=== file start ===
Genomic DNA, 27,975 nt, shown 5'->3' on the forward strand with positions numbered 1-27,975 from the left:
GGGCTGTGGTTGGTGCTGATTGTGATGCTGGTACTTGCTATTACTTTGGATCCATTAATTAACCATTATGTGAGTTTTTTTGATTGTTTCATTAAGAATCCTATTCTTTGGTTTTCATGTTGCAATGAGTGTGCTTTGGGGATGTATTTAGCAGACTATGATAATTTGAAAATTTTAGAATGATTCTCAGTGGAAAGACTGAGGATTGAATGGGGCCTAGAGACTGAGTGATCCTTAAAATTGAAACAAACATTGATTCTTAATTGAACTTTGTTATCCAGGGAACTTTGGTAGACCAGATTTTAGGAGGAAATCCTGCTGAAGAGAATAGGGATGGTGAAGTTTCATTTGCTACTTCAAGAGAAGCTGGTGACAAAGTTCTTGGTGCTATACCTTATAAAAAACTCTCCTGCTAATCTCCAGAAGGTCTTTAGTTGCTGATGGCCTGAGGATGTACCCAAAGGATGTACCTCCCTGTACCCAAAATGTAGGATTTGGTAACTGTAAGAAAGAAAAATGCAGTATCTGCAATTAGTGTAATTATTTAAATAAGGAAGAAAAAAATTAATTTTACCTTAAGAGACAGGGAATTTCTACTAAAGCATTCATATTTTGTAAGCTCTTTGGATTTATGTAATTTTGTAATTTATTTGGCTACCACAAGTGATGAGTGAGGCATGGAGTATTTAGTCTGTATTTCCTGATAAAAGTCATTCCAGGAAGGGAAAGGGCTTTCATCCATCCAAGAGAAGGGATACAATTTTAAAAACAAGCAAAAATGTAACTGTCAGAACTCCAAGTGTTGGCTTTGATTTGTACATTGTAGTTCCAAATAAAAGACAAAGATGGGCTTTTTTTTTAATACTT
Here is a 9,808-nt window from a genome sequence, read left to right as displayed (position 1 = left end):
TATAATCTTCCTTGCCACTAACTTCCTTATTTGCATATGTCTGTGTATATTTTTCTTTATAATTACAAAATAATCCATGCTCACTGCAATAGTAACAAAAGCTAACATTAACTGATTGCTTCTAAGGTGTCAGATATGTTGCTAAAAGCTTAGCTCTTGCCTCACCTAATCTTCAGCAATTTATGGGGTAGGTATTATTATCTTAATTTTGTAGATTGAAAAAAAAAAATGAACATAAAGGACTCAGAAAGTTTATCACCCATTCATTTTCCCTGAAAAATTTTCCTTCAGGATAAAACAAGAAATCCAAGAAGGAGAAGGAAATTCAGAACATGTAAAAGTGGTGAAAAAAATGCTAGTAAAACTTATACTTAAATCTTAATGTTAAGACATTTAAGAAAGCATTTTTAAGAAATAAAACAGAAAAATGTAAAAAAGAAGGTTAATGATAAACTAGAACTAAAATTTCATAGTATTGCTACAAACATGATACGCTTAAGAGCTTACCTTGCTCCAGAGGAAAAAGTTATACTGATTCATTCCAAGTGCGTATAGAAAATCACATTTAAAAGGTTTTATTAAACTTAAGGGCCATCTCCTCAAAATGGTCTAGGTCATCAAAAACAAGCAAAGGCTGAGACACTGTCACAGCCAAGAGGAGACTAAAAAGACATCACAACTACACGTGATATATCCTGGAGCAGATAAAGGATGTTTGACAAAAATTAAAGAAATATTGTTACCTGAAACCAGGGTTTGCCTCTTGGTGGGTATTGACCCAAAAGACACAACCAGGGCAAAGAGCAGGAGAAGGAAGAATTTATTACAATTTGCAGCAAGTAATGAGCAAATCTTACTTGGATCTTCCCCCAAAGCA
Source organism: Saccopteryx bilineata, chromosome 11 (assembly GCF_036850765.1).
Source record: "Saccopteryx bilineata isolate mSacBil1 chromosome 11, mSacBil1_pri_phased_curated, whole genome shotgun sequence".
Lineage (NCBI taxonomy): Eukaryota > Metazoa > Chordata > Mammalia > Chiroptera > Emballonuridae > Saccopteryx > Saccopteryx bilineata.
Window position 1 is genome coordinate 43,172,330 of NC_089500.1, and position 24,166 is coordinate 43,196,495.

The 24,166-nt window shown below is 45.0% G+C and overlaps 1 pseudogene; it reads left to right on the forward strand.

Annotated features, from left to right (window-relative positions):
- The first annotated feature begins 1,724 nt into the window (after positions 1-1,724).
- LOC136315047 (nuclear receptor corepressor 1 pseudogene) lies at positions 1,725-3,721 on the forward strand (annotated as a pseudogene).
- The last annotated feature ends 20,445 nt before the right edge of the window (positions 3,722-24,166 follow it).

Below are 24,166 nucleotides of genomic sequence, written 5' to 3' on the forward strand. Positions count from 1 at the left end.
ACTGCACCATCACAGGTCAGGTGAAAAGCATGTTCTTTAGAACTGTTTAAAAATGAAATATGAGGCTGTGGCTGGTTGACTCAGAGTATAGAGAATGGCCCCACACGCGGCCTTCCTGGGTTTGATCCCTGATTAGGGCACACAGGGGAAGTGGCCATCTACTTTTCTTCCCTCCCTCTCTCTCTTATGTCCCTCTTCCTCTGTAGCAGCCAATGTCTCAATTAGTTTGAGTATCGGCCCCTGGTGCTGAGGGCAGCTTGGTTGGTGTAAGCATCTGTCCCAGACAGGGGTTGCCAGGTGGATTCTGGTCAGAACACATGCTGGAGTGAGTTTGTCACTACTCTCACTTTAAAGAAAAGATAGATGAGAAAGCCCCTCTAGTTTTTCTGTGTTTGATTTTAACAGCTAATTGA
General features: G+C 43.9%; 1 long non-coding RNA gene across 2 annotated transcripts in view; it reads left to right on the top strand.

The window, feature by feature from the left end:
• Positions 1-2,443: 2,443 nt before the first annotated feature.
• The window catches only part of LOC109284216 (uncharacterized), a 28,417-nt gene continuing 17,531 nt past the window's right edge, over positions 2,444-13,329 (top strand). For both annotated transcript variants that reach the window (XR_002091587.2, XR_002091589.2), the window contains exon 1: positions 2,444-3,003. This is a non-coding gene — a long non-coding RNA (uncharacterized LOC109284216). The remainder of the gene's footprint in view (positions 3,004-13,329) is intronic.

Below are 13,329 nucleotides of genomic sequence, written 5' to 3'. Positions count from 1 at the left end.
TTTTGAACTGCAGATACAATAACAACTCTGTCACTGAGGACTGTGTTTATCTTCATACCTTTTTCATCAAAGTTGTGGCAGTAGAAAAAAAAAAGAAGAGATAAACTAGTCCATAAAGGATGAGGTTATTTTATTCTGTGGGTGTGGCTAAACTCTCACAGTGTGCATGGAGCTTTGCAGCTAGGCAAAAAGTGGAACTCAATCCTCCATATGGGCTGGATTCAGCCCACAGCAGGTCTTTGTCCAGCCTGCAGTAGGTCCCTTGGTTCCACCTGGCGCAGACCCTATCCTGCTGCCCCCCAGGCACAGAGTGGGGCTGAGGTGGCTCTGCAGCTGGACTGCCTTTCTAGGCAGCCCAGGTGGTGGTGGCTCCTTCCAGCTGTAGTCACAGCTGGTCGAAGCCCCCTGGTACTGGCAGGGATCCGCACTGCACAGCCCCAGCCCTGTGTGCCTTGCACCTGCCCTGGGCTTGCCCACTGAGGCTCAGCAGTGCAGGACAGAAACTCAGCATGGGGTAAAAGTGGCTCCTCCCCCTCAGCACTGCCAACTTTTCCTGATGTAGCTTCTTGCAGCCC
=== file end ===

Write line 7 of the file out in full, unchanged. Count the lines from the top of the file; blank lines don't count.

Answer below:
Lineage (NCBI taxonomy): Eukaryota > Metazoa > Chordata > Mammalia > Chiroptera > Emballonuridae > Saccopteryx > Saccopteryx bilineata.